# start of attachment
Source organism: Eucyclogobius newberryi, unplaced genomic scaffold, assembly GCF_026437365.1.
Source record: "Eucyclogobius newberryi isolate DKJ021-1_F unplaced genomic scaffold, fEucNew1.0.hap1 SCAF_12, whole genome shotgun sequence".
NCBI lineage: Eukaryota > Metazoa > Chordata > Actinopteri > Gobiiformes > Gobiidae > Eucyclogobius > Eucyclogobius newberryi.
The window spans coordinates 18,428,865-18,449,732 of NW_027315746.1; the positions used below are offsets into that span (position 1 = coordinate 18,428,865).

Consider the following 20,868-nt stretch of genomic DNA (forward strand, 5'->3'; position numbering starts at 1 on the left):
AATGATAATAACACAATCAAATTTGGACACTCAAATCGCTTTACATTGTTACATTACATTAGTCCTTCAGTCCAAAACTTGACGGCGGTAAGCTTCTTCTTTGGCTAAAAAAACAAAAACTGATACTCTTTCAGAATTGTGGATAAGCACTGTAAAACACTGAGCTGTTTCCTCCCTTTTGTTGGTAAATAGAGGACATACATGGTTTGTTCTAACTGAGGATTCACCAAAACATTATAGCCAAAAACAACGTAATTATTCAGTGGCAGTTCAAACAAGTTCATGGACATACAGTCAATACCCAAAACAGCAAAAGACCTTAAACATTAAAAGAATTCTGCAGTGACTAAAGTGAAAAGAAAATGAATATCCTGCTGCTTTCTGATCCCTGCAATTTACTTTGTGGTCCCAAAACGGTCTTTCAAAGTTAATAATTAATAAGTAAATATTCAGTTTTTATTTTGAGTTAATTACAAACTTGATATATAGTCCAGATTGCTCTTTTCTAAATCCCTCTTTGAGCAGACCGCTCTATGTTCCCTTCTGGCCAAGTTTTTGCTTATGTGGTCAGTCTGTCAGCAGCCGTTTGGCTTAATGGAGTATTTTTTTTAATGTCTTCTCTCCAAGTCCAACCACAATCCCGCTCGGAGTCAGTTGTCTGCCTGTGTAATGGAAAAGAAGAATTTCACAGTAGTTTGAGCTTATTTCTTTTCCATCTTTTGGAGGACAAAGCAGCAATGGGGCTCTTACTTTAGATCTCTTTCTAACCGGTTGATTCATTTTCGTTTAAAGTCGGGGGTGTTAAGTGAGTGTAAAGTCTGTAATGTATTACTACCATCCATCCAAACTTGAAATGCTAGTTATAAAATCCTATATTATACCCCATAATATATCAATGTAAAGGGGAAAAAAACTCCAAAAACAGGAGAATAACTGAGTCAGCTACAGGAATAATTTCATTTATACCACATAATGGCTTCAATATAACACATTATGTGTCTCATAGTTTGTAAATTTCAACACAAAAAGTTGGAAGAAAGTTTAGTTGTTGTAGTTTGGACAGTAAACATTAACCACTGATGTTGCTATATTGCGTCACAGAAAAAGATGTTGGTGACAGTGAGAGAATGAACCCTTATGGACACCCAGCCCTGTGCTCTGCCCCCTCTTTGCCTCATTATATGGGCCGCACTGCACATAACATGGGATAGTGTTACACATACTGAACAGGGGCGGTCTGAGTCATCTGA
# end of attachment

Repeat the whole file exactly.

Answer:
Source organism: Eucyclogobius newberryi, unplaced genomic scaffold, assembly GCF_026437365.1.
Source record: "Eucyclogobius newberryi isolate DKJ021-1_F unplaced genomic scaffold, fEucNew1.0.hap1 SCAF_12, whole genome shotgun sequence".
NCBI lineage: Eukaryota > Metazoa > Chordata > Actinopteri > Gobiiformes > Gobiidae > Eucyclogobius > Eucyclogobius newberryi.
The window spans coordinates 18,428,865-18,449,732 of NW_027315746.1; the positions used below are offsets into that span (position 1 = coordinate 18,428,865).

Consider the following 20,868-nt stretch of genomic DNA (forward strand, 5'->3'; position numbering starts at 1 on the left):
AATGATAATAACACAATCAAATTTGGACACTCAAATCGCTTTACATTGTTACATTACATTAGTCCTTCAGTCCAAAACTTGACGGCGGTAAGCTTCTTCTTTGGCTAAAAAAACAAAAACTGATACTCTTTCAGAATTGTGGATAAGCACTGTAAAACACTGAGCTGTTTCCTCCCTTTTGTTGGTAAATAGAGGACATACATGGTTTGTTCTAACTGAGGATTCACCAAAACATTATAGCCAAAAACAACGTAATTATTCAGTGGCAGTTCAAACAAGTTCATGGACATACAGTCAATACCCAAAACAGCAAAAGACCTTAAACATTAAAAGAATTCTGCAGTGACTAAAGTGAAAAGAAAATGAATATCCTGCTGCTTTCTGATCCCTGCAATTTACTTTGTGGTCCCAAAACGGTCTTTCAAAGTTAATAATTAATAAGTAAATATTCAGTTTTTATTTTGAGTTAATTACAAACTTGATATATAGTCCAGATTGCTCTTTTCTAAATCCCTCTTTGAGCAGACCGCTCTATGTTCCCTTCTGGCCAAGTTTTTGCTTATGTGGTCAGTCTGTCAGCAGCCGTTTGGCTTAATGGAGTATTTTTTTTAATGTCTTCTCTCCAAGTCCAACCACAATCCCGCTCGGAGTCAGTTGTCTGCCTGTGTAATGGAAAAGAAGAATTTCACAGTAGTTTGAGCTTATTTCTTTTCCATCTTTTGGAGGACAAAGCAGCAATGGGGCTCTTACTTTAGATCTCTTTCTAACCGGTTGATTCATTTTCGTTTAAAGTCGGGGGTGTTAAGTGAGTGTAAAGTCTGTAATGTATTACTACCATCCATCCAAACTTGAAATGCTAGTTATAAAATCCTATATTATACCCCATAATATATCAATGTAAAGGGGAAAAAAACTCCAAAAACAGGAGAATAACTGAGTCAGCTACAGGAATAATTTCATTTATACCACATAATGGCTTCAATATAACACATTATGTGTCTCATAGTTTGTAAATTTCAACACAAAAAGTTGGAAGAAAGTTTAGTTGTTGTAGTTTGGACAGTAAACATTAACCACTGATGTTGCTATATTGCGTCACAGAAAAAGATGTTGGTGACAGTGAGAGAATGAACCCTTATGGACACCCAGCCCTGTGCTCTGCCCCCTCTTTGCCTCATTATATGGGCCGCACTGCACATAACATGGGATAGTGTTACACATACTGAACAGGGGCGGTCTGAGTCATCTGA